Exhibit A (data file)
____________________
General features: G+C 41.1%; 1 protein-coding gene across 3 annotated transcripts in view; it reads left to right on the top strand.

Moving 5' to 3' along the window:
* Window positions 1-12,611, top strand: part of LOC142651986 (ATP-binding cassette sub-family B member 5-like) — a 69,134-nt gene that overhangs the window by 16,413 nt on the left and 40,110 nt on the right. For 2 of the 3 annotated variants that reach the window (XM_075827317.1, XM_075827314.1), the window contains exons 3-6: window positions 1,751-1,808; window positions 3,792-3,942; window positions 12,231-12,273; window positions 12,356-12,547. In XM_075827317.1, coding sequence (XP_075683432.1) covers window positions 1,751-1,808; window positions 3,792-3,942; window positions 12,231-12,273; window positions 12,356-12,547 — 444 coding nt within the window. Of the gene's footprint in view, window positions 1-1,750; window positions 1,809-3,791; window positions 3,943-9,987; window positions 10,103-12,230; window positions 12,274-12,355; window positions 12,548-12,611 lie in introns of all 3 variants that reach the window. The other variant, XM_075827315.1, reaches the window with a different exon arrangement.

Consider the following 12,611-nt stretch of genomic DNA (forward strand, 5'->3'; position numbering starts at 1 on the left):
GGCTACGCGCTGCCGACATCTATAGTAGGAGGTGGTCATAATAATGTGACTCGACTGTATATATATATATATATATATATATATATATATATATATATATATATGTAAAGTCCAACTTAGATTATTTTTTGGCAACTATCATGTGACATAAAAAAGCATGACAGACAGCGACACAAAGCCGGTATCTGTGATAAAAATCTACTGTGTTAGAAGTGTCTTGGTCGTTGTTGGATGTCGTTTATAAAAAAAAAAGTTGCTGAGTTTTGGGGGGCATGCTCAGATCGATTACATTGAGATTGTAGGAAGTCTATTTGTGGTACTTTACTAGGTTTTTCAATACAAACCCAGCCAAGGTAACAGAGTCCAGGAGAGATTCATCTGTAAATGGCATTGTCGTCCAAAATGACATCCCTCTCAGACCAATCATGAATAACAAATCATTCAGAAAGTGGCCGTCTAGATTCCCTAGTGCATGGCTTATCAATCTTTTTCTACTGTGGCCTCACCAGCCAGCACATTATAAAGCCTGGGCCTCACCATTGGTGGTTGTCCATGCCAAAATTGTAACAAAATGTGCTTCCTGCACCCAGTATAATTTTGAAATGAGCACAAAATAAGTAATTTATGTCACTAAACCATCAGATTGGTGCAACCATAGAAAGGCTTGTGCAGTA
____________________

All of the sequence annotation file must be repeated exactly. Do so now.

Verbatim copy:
General features: G+C 41.1%; 1 protein-coding gene across 3 annotated transcripts in view; it reads left to right on the top strand.

Moving 5' to 3' along the window:
* Window positions 1-12,611, top strand: part of LOC142651986 (ATP-binding cassette sub-family B member 5-like) — a 69,134-nt gene that overhangs the window by 16,413 nt on the left and 40,110 nt on the right. For 2 of the 3 annotated variants that reach the window (XM_075827317.1, XM_075827314.1), the window contains exons 3-6: window positions 1,751-1,808; window positions 3,792-3,942; window positions 12,231-12,273; window positions 12,356-12,547. In XM_075827317.1, coding sequence (XP_075683432.1) covers window positions 1,751-1,808; window positions 3,792-3,942; window positions 12,231-12,273; window positions 12,356-12,547 — 444 coding nt within the window. Of the gene's footprint in view, window positions 1-1,750; window positions 1,809-3,791; window positions 3,943-9,987; window positions 10,103-12,230; window positions 12,274-12,355; window positions 12,548-12,611 lie in introns of all 3 variants that reach the window. The other variant, XM_075827315.1, reaches the window with a different exon arrangement.

Consider the following 12,611-nt stretch of genomic DNA (forward strand, 5'->3'; position numbering starts at 1 on the left):
GGCTACGCGCTGCCGACATCTATAGTAGGAGGTGGTCATAATAATGTGACTCGACTGTATATATATATATATATATATATATATATATATATATATATATATATGTAAAGTCCAACTTAGATTATTTTTTGGCAACTATCATGTGACATAAAAAAGCATGACAGACAGCGACACAAAGCCGGTATCTGTGATAAAAATCTACTGTGTTAGAAGTGTCTTGGTCGTTGTTGGATGTCGTTTATAAAAAAAAAAGTTGCTGAGTTTTGGGGGGCATGCTCAGATCGATTACATTGAGATTGTAGGAAGTCTATTTGTGGTACTTTACTAGGTTTTTCAATACAAACCCAGCCAAGGTAACAGAGTCCAGGAGAGATTCATCTGTAAATGGCATTGTCGTCCAAAATGACATCCCTCTCAGACCAATCATGAATAACAAATCATTCAGAAAGTGGCCGTCTAGATTCCCTAGTGCATGGCTTATCAATCTTTTTCTACTGTGGCCTCACCAGCCAGCACATTATAAAGCCTGGGCCTCACCATTGGTGGTTGTCCATGCCAAAATTGTAACAAAATGTGCTTCCTGCACCCAGTATAATTTTGAAATGAGCACAAAATAAGTAATTTATGTCACTAAACCATCAGATTGGTGCAACCATAGAAAGGCTTGTGCAGTA